Nonprofit finds 529 illegal dump sites in Pittsburgh, 250 more than 2009
A wooden gate on the left side of Ralonda Oakes' home in Hazelwood obstructs her view of a trash-strewn site at the end of the street.
“It bothers me, because people think it's a dump site. It's not,” she said. “Trash blows up the hill, down the hill. It's just everywhere.”
Oakes is not the only one who recognizes a problem.
Stakeholders who want a concerted effort to curtail littering and illegal waste dumping in Pittsburgh will discuss potential solutions Thursday during a televised roundtable hosted by the Mayor's Office and the Clean Pittsburgh Commission.
Nonprofit Allegheny Cleanways clears illegal dump sites throughout the city. Its anti-illegal dumping program has had some success in Hazelwood, having cleared about 48 illegal dump sites since January, said executive director Myrna Newman.
Dump sites often contain years of accumulated tires, litter and debris.
“We have no trouble finding two or three thousand pounds, every day, 12 months a year. There's something wrong with this picture,” said Joe Divack, assistant executive director of Allegheny Cleanways. With volunteer help, Divack was able to clear the littered site next to Oakes' home, but he said the program has its limitations.
In assessing Pittsburgh neighborhoods, Allegheny Cleanways identifies 529 illegal dump sites in the city, 250 more than in 2009, Newman said.
The Pennsylvania Resources Council, the city's Department of Public Works, Allegheny Cleanways and Duquesne University professor Erik Garrett, who will explain motivations to litter and dump illegally, are invited to the roundtable, among others.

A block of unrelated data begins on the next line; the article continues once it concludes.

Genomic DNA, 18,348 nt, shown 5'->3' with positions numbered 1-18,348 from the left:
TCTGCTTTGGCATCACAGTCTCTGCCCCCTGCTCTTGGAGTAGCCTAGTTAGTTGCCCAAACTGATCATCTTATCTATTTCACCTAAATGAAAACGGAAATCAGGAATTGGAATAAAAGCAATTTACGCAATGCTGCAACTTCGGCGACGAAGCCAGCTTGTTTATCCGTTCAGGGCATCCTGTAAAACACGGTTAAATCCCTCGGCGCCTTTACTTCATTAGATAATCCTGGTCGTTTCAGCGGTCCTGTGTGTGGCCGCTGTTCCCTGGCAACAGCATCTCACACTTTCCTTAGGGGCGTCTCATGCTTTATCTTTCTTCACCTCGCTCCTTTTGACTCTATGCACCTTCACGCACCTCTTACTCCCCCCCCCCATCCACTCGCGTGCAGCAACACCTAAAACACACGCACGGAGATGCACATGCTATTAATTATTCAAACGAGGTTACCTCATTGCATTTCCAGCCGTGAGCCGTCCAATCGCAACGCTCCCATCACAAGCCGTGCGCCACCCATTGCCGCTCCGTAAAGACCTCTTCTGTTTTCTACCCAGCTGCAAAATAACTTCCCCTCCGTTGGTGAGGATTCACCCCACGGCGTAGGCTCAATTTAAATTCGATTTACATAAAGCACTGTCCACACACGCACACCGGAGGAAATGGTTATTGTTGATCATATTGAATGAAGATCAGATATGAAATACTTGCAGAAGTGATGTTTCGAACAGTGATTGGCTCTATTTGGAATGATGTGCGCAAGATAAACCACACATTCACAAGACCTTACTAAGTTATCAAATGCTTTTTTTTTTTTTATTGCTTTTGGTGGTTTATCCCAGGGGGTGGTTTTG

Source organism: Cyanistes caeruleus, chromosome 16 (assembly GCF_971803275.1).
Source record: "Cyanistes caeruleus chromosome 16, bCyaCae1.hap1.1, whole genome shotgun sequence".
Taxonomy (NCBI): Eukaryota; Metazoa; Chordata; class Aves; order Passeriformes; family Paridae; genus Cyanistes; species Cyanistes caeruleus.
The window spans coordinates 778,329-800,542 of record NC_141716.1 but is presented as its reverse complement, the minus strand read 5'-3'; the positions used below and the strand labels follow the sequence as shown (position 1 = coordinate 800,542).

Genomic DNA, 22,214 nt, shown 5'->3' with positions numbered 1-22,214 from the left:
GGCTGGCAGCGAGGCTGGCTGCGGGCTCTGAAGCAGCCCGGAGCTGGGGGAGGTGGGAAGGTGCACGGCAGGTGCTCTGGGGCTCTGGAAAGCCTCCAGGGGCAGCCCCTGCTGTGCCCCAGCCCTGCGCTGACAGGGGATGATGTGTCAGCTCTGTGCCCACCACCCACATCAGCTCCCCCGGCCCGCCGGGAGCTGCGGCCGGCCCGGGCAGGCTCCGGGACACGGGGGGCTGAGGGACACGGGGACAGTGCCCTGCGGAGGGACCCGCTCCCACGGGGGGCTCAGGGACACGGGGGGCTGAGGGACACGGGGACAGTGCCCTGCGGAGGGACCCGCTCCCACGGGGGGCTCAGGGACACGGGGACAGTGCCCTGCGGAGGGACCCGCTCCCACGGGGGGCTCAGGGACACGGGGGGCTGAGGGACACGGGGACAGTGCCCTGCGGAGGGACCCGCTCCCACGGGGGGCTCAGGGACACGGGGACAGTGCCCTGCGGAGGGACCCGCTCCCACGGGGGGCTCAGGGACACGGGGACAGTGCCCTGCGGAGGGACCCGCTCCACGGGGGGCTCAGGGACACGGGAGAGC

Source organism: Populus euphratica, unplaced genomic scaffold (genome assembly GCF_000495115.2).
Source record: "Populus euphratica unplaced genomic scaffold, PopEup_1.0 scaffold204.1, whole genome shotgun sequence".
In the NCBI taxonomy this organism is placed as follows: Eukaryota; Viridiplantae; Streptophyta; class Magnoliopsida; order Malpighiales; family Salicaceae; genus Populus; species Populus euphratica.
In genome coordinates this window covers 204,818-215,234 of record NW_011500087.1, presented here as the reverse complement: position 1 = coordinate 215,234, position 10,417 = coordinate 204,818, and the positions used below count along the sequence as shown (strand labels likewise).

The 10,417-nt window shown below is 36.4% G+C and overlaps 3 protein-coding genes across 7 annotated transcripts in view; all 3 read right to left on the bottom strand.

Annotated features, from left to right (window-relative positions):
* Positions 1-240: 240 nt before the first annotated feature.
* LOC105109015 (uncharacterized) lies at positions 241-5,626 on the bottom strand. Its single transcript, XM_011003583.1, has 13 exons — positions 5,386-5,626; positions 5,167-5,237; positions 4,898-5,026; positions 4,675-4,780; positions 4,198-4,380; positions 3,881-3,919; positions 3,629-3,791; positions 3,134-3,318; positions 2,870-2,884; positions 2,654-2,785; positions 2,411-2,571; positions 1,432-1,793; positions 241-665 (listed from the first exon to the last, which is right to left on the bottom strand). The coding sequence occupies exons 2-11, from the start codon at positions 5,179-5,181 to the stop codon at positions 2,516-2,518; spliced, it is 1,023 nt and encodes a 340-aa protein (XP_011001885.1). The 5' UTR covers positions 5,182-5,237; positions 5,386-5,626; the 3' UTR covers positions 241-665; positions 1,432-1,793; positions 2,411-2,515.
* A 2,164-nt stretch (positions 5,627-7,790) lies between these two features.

“It's very evident that no one has found a reasonable solution (to littering) that's truly effective,” said Justin Stockdale, regional director of Pennsylvania Resources Council, a nonprofit that works to influence people's behavior toward the environment. “You have a lot of groups trying to deal with the issue of litter, but we are all doing it very discretely. We are not collaborating as much as we could.”
Stockdale, Divack and Boris Weinstein, former chairman of the Clean Pittsburgh Commission, agreed a focused effort that addresses multiple causes of waste accumulation is necessary.
Weinstein, who organized many of the city's Redd Up community cleanups, criticized how Mayor Bill Peduto and past mayoral administrations have handled litter as an issue: “It has not been a priority with the city, and not just with (Peduto). I feel the problem facing us in the city goes beyond everyday littering and illegal dumping.”
Others contend the mayor's office is showing genuine concern about the problem by hosting the roundtable.
Grant Ervin, Peduto's sustainability manager and chief resilience officer, said a climate action plan under development will partially focus on clearing waste.
“It's definitely one of the things we point toward,” he said.
Katishi Maake is a staff writer for Trib Total Media. He can be reached at 412-320-7841 or firstname.lastname@example.org.